This textbook introduces students to the basic concepts and methods used to measure and compare the expected benefits, risks and cost of preventive and therapeutic medical interventions. It provides an easily accessible overview of comparative effectiveness and its practical applications to daily medical decisions. The book includes learning objectives for each topic, definitions of key terms and topic summaries. Each chapter is written by a highly regarded academic and extensive reference is made throughout to other sources of literature where the interested reader can find further details.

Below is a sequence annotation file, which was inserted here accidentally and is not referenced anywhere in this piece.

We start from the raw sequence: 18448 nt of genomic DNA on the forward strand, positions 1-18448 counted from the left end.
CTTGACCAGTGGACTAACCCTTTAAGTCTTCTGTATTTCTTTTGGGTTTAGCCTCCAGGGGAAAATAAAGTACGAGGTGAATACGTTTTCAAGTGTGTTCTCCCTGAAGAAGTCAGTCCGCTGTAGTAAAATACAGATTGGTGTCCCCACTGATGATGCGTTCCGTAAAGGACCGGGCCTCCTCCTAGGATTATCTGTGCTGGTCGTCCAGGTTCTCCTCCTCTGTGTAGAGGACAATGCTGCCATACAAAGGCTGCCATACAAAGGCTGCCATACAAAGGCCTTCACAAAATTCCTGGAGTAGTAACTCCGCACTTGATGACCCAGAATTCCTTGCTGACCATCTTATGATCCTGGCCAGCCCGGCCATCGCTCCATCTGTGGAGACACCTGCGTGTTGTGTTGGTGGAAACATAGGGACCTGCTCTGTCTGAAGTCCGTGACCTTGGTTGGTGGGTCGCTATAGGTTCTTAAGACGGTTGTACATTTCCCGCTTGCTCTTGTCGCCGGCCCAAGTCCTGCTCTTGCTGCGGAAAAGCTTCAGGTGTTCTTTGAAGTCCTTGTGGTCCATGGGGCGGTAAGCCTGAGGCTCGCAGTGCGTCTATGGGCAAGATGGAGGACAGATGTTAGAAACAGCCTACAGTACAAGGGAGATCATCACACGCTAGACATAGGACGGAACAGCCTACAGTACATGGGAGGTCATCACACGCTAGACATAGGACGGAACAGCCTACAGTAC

The book considers, among other topics, evidence based medicine and the role of comparative effectiveness research in the development of medical guidelines, bias and confounding, quality of life, randomized controlled trials, analyses of retrospective databases, screening and economic evaluation. The book is intended to serve as a 'what is it?', 'why do we need it?' and 'how does it or could it effect positive change in health care?' rather than just a 'how to?' technical overview. As such, it provides an essential resource for both under- and post-graduate students in health sciences.